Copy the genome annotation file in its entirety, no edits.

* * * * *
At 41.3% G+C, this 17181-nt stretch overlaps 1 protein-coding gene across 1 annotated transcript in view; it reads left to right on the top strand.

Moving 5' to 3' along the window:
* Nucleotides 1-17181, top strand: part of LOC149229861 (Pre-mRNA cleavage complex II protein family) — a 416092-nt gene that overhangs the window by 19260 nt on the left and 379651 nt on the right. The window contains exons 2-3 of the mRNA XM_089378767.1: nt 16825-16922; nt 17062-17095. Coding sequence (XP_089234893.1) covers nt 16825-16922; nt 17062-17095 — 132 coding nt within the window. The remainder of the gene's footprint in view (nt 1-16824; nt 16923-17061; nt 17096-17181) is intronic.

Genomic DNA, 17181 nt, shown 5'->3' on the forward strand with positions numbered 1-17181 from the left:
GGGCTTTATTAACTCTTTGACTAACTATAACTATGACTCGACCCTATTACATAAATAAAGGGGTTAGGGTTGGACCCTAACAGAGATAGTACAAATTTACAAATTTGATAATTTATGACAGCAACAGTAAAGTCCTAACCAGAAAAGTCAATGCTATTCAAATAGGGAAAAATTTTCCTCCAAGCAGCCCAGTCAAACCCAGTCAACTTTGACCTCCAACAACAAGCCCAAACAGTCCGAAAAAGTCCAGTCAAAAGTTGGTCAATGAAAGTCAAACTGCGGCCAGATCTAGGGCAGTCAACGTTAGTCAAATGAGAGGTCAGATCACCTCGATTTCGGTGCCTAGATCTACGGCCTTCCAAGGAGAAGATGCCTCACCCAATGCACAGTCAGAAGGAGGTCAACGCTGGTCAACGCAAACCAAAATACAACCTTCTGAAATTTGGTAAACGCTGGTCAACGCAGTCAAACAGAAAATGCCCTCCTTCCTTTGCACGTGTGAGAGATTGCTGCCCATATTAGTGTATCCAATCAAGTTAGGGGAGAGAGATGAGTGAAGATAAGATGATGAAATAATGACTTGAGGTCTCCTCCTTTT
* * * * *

At 41.3% G+C, this 17181-nt stretch overlaps 1 protein-coding gene across 1 annotated transcript in view; it reads left to right on the top strand.

Moving 5' to 3' along the window:
* Nucleotides 1-17181, top strand: part of LOC149229861 (Pre-mRNA cleavage complex II protein family) — a 416092-nt gene that overhangs the window by 19260 nt on the left and 379651 nt on the right. The window contains exons 2-3 of the mRNA XM_089378767.1: nt 16825-16922; nt 17062-17095. Coding sequence (XP_089234893.1) covers nt 16825-16922; nt 17062-17095 — 132 coding nt within the window. The remainder of the gene's footprint in view (nt 1-16824; nt 16923-17061; nt 17096-17181) is intronic.

Genomic DNA, 17181 nt, shown 5'->3' on the forward strand with positions numbered 1-17181 from the left:
GGGCTTTATTAACTCTTTGACTAACTATAACTATGACTCGACCCTATTACATAAATAAAGGGGTTAGGGTTGGACCCTAACAGAGATAGTACAAATTTACAAATTTGATAATTTATGACAGCAACAGTAAAGTCCTAACCAGAAAAGTCAATGCTATTCAAATAGGGAAAAATTTTCCTCCAAGCAGCCCAGTCAAACCCAGTCAACTTTGACCTCCAACAACAAGCCCAAACAGTCCGAAAAAGTCCAGTCAAAAGTTGGTCAATGAAAGTCAAACTGCGGCCAGATCTAGGGCAGTCAACGTTAGTCAAATGAGAGGTCAGATCACCTCGATTTCGGTGCCTAGATCTACGGCCTTCCAAGGAGAAGATGCCTCACCCAATGCACAGTCAGAAGGAGGTCAACGCTGGTCAACGCAAACCAAAATACAACCTTCTGAAATTTGGTAAACGCTGGTCAACGCAGTCAAACAGAAAATGCCCTCCTTCCTTTGCACGTGTGAGAGATTGCTGCCCATATTAGTGTATCCAATCAAGTTAGGGGAGAGAGATGAGTGAAGATAAGATGATGAAATAATGACTTGAGGTCTCCTCCTTTT